Which Chin Reduction Approach Is Best?

Q: Dr. Eppley, I am interested in a chin reduction. have always had a unique chin with over-protruding bone, an excessive soft tissue pad and deep labiomental crease. It almost looks like I have a bottle cap lodged onto my chin. I am very curious as to what you feel would the best approach here. I have had a couple consults with other docs who have suggested a sliding genioplasty and was even shown some pictures of expected results, which I loved, but I am worried about a sagging chin pad after the procedure as they confirmed that they would not do anything to the soft tissue. So I am pessimistic of the accuracy of the pictures they offered. I would definitely prefer an intraoral approach if possible, though I know this could be a complicated procedure that could benefit from an approach via under the chin. Your thoughts?

A: Chin reduction is a much different procedure than chin augmentation due to soft tissue consierations. From a chin reduction standpoint, I would agree that the accuracy of those imaging results is suspect. There is no doubt that the bony chin can be moved back that far, but the question and issue that has to be dealt with in every chin reduction is where is the ‘excess’ soft tissue going to go. With a setback sliding genioplasty, it is not sagging of the chin pad that is the concern as the chin pad soft tissues are not overly detached. It is the tissue under the chin, the submental area, that often can become bunchy or redundant. As the chin moves back, the skin under the neck can bunch up. This is why a submental approach to chin reduction is usually more successful as it deals with the soft tissue redundancies. But I can certainly understand why one would want to try and avoid a submental scar. The good news is that you are fairly thin with no substantive subcutaneous fat so perhaps the soft tissue redundancy concern may be overstated. Therefore one could undergo a setback genioplasty with the understanding that the sub mental tissue issue is unpredictable and may have to be dealt with secondarily if it is an issue. It just depends on how one wants to ‘gamble’…risk a scar revision with the sub mental approach or risk the potential need for a secondary submental tuck up with the sliding genioplasty setback.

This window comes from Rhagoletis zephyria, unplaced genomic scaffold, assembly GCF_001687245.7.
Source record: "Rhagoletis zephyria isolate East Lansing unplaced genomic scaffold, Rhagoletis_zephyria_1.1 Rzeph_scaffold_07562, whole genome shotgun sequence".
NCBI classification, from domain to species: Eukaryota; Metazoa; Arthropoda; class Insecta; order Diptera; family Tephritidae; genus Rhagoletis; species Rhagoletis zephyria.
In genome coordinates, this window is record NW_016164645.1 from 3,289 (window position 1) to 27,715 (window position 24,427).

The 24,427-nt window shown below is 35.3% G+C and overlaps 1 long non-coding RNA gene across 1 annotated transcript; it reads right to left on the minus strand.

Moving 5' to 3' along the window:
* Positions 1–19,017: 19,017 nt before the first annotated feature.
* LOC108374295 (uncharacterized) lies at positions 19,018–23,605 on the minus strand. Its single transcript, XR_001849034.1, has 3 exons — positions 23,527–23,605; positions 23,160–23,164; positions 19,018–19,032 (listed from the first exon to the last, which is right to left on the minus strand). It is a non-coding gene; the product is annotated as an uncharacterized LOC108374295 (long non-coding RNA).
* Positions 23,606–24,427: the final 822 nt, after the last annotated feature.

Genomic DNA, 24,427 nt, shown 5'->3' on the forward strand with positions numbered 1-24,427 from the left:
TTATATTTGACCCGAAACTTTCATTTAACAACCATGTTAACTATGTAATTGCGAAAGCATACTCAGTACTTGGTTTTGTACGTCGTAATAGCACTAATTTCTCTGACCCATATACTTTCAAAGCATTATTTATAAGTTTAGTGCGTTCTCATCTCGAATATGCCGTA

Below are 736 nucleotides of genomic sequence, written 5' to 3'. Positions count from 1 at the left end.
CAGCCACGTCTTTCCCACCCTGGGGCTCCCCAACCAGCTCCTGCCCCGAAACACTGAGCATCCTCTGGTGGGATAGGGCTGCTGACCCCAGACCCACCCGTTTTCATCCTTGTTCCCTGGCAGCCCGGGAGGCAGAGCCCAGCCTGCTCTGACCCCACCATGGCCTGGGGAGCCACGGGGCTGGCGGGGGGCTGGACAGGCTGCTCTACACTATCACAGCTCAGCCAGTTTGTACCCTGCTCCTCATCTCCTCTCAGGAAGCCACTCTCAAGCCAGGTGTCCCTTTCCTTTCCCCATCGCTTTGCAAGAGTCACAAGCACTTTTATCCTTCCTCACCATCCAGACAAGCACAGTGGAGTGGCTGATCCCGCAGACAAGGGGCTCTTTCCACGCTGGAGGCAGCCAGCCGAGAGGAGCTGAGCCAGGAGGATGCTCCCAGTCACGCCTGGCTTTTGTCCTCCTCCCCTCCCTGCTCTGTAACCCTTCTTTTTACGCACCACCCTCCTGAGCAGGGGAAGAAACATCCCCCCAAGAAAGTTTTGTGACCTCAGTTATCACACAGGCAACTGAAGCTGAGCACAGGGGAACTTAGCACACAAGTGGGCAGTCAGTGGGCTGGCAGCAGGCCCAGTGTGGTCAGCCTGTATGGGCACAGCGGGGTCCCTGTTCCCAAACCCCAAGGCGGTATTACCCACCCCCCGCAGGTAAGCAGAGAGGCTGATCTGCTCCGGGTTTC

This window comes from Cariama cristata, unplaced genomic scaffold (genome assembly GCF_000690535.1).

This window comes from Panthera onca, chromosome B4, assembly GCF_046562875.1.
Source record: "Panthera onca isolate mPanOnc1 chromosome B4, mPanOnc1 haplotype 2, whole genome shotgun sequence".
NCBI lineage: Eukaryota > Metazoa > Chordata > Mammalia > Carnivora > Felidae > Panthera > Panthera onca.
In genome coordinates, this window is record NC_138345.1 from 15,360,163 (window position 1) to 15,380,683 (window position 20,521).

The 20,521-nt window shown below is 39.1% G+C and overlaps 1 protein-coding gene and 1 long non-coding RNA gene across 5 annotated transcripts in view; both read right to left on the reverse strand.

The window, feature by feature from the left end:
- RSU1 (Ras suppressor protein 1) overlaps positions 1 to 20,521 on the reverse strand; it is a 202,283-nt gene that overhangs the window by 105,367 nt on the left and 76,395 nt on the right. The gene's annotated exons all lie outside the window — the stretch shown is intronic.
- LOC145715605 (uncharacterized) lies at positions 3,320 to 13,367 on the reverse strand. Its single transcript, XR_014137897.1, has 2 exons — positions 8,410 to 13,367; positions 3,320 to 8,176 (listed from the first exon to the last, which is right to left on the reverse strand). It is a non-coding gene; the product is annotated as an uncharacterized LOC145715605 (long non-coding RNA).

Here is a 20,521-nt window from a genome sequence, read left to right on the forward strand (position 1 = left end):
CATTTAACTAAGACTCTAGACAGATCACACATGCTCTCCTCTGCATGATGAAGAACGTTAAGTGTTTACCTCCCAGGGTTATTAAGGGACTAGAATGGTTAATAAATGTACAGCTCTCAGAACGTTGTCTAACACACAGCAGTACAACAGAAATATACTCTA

Dr. Barry Eppley

Indianapolis, Indiana